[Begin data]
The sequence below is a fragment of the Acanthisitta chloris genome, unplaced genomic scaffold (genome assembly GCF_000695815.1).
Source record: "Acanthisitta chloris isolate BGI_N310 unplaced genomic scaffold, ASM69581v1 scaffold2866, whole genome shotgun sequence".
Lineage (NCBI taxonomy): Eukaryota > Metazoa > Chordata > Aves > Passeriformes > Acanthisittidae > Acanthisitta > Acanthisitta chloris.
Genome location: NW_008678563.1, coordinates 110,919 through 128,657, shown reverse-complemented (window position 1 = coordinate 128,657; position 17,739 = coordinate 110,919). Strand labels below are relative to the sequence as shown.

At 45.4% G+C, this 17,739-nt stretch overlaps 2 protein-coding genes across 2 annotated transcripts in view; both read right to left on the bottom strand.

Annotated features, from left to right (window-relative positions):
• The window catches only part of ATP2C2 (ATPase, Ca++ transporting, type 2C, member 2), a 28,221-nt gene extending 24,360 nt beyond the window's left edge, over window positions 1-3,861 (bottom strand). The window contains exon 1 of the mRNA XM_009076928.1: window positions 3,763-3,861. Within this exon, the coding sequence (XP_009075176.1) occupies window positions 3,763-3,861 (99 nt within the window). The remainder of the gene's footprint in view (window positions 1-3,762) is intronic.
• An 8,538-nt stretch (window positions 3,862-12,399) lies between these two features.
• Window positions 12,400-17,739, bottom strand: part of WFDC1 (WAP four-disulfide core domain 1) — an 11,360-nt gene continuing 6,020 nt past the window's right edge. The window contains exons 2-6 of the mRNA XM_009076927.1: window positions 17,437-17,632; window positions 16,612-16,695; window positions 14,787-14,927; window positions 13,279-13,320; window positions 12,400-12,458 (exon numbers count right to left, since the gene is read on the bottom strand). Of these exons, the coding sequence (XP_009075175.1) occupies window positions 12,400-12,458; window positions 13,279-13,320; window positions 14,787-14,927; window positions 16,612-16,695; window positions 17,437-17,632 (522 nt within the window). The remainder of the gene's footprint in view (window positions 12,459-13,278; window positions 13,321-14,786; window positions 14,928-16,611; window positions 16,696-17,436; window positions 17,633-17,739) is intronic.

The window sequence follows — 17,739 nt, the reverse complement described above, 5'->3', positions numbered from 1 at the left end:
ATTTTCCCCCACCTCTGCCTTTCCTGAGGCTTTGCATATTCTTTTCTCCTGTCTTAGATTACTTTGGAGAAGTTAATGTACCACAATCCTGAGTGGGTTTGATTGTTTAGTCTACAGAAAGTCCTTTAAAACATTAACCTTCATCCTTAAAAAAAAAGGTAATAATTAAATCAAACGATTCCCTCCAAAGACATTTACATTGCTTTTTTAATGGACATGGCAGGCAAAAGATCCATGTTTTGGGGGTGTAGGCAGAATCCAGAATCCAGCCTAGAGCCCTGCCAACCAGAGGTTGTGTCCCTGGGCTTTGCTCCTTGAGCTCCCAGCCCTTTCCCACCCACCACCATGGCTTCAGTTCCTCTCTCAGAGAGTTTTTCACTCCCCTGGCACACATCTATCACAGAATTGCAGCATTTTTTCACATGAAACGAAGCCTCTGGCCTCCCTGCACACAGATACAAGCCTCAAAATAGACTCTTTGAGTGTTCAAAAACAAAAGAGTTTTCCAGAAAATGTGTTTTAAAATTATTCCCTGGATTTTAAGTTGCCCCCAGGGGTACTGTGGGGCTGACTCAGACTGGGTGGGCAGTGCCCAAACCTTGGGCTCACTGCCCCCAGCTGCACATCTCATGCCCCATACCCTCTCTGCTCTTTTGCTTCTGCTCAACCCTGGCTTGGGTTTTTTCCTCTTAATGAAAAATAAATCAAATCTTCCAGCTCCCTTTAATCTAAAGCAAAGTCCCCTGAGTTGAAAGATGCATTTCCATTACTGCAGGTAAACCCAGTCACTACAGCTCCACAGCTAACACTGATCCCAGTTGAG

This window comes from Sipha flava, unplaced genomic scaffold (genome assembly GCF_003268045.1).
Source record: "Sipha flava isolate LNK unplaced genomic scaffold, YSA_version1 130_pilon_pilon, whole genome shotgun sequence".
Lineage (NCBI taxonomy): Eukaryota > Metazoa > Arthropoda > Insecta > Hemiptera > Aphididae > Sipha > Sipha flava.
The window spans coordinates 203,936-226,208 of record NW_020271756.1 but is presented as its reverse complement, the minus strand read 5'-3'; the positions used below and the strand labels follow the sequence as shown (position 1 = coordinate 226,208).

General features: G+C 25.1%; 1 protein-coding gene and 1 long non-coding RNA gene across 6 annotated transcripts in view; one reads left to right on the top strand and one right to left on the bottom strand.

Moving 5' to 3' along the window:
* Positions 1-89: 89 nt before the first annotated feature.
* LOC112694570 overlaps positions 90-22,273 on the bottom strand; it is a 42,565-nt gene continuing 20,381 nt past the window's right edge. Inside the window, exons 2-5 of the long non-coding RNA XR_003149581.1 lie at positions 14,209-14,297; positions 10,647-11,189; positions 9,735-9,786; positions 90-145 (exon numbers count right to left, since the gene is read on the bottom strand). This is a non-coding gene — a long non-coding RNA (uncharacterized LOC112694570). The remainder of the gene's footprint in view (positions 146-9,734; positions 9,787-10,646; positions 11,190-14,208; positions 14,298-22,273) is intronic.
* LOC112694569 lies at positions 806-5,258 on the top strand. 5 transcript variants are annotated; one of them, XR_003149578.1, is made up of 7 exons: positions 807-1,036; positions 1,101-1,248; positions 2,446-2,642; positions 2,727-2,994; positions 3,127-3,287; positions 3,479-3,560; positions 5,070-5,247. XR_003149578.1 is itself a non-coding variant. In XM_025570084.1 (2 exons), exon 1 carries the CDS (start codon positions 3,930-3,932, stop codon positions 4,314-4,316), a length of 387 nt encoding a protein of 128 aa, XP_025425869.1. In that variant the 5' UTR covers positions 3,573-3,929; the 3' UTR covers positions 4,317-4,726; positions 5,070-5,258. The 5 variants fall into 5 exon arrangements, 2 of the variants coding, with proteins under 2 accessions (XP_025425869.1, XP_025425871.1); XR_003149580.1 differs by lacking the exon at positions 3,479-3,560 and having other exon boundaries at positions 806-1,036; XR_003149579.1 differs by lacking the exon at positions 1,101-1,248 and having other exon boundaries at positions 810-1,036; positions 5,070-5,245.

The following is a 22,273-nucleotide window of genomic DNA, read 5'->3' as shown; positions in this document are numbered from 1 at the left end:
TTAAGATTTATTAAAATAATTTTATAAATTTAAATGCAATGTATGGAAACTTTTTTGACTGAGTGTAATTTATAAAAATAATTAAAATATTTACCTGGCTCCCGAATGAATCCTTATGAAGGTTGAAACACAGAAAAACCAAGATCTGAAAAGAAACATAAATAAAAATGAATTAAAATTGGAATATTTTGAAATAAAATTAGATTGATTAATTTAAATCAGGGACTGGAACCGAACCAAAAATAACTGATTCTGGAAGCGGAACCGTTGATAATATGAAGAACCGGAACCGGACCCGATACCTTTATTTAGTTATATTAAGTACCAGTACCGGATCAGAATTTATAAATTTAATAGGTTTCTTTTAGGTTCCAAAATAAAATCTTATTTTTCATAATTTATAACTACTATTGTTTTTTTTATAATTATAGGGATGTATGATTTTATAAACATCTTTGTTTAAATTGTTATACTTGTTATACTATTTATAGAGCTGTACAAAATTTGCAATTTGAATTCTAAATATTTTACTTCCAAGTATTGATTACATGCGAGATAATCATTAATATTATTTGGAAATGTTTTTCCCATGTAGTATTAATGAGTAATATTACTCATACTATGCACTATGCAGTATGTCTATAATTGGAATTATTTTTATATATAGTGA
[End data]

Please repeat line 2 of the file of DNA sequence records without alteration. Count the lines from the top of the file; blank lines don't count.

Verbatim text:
Source record: "Acanthisitta chloris isolate BGI_N310 unplaced genomic scaffold, ASM69581v1 scaffold2866, whole genome shotgun sequence".